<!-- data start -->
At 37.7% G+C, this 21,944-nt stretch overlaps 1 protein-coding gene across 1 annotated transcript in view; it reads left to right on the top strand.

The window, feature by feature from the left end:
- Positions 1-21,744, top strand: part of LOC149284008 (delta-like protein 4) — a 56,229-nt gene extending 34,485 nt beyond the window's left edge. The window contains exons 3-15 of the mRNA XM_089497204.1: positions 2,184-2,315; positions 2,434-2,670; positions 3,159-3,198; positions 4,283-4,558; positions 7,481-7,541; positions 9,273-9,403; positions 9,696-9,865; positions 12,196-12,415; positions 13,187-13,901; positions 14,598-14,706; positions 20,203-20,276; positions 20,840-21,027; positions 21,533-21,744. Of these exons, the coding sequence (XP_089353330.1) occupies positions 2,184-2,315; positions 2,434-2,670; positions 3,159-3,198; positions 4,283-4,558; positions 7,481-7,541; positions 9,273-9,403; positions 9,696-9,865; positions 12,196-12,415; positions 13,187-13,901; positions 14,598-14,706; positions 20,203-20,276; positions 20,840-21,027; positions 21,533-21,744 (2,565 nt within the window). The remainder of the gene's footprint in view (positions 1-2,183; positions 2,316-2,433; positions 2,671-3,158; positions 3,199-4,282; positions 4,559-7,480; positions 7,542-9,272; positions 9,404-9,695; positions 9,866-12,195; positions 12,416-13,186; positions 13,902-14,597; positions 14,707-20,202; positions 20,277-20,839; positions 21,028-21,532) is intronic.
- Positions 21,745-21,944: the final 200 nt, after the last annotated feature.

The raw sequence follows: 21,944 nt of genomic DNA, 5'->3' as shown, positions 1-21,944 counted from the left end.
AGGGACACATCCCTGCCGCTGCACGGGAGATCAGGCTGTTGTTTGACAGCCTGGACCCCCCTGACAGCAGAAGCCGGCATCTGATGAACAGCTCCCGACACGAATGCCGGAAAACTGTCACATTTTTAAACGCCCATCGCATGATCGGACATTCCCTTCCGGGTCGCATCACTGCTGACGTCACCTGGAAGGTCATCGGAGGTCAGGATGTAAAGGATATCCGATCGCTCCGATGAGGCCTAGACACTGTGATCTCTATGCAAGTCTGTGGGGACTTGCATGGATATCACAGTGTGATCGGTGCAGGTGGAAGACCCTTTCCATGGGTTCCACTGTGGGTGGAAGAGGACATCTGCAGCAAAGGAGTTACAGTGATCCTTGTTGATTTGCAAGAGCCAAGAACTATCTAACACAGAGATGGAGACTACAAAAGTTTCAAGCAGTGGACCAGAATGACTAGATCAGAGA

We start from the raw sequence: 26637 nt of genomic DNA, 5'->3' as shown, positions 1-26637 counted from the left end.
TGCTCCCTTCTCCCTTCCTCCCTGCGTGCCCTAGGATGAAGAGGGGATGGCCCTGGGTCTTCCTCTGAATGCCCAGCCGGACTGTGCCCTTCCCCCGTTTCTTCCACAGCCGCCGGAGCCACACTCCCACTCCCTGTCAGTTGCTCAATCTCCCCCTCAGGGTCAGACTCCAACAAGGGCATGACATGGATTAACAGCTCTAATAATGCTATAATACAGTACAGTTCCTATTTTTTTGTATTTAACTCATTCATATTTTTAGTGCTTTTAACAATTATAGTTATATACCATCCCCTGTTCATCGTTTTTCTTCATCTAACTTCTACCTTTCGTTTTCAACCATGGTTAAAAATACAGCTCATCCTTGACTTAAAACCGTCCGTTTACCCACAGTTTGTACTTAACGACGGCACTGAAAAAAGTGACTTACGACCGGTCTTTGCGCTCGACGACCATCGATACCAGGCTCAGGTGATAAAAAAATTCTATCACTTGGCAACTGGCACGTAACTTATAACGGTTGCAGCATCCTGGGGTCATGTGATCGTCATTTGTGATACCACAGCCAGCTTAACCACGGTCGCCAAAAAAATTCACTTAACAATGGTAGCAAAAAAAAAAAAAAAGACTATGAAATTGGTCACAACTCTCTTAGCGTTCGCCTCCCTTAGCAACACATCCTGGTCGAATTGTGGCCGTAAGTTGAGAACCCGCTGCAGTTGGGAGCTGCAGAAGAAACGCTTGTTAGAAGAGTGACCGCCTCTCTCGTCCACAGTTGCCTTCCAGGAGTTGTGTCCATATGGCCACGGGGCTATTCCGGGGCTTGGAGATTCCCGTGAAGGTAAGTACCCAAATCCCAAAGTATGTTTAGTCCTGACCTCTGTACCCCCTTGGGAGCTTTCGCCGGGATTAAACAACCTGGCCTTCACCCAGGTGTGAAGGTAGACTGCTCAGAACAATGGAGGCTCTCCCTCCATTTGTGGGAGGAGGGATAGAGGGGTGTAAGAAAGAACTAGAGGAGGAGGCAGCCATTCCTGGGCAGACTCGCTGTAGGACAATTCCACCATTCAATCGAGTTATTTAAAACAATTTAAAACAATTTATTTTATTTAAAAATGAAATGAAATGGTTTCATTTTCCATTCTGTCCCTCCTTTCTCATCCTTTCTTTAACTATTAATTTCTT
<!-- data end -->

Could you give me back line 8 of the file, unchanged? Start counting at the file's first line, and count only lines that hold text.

TGCTCCCTTCTCCCTTCCTCCCTGCGTGCCCTAGGATGAAGAGGGGATGGCCCTGGGTCTTCCTCTGAATGCCCAGCCGGACTGTGCCCTTCCCCCGTTTCTTCCACAGCCGCCGGAGCCACACTCCCACTCCCTGTCAGTTGCTCAATCTCCCCCTCAGGGTCAGACTCCAACAAGGGCATGACATGGATTAACAGCTCTAATAATGCTATAATACAGTACAGTTCCTATTTTTTTGTATTTAACTCATTCATATTTTTAGTGCTTTTAACAATTATAGTTATATACCATCCCCTGTTCATCGTTTTTCTTCATCTAACTTCTACCTTTCGTTTTCAACCATGGTTAAAAATACAGCTCATCCTTGACTTAAAACCGTCCGTTTACCCACAGTTTGTACTTAACGACGGCACTGAAAAAAGTGACTTACGACCGGTCTTTGCGCTCGACGACCATCGATACCAGGCTCAGGTGATAAAAAAATTCTATCACTTGGCAACTGGCACGTAACTTATAACGGTTGCAGCATCCTGGGGTCATGTGATCGTCATTTGTGATACCACAGCCAGCTTAACCACGGTCGCCAAAAAAATTCACTTAACAATGGTAGCAAAAAAAAAAAAAAAGACTATGAAATTGGTCACAACTCTCTTAGCGTTCGCCTCCCTTAGCAACACATCCTGGTCGAATTGTGGCCGTAAGTTGAGAACCCGCTGCAGTTGGGAGCTGCAGAAGAAACGCTTGTTAGAAGAGTGACCGCCTCTCTCGTCCACAGTTGCCTTCCAGGAGTTGTGTCCATATGGCCACGGGGCTATTCCGGGGCTTGGAGATTCCCGTGAAGGTAAGTACCCAAATCCCAAAGTATGTTTAGTCCTGACCTCTGTACCCCCTTGGGAGCTTTCGCCGGGATTAAACAACCTGGCCTTCACCCAGGTGTGAAGGTAGACTGCTCAGAACAATGGAGGCTCTCCCTCCATTTGTGGGAGGAGGGATAGAGGGGTGTAAGAAAGAACTAGAGGAGGAGGCAGCCATTCCTGGGCAGACTCGCTGTAGGACAATTCCACCATTCAATCGAGTTATTTAAAACAATTTAAAACAATTTATTTTATTTAAAAATGAAATGAAATGGTTTCATTTTCCATTCTGTCCCTCCTTTCTCATCCTTTCTTTAACTATTAATTTCTT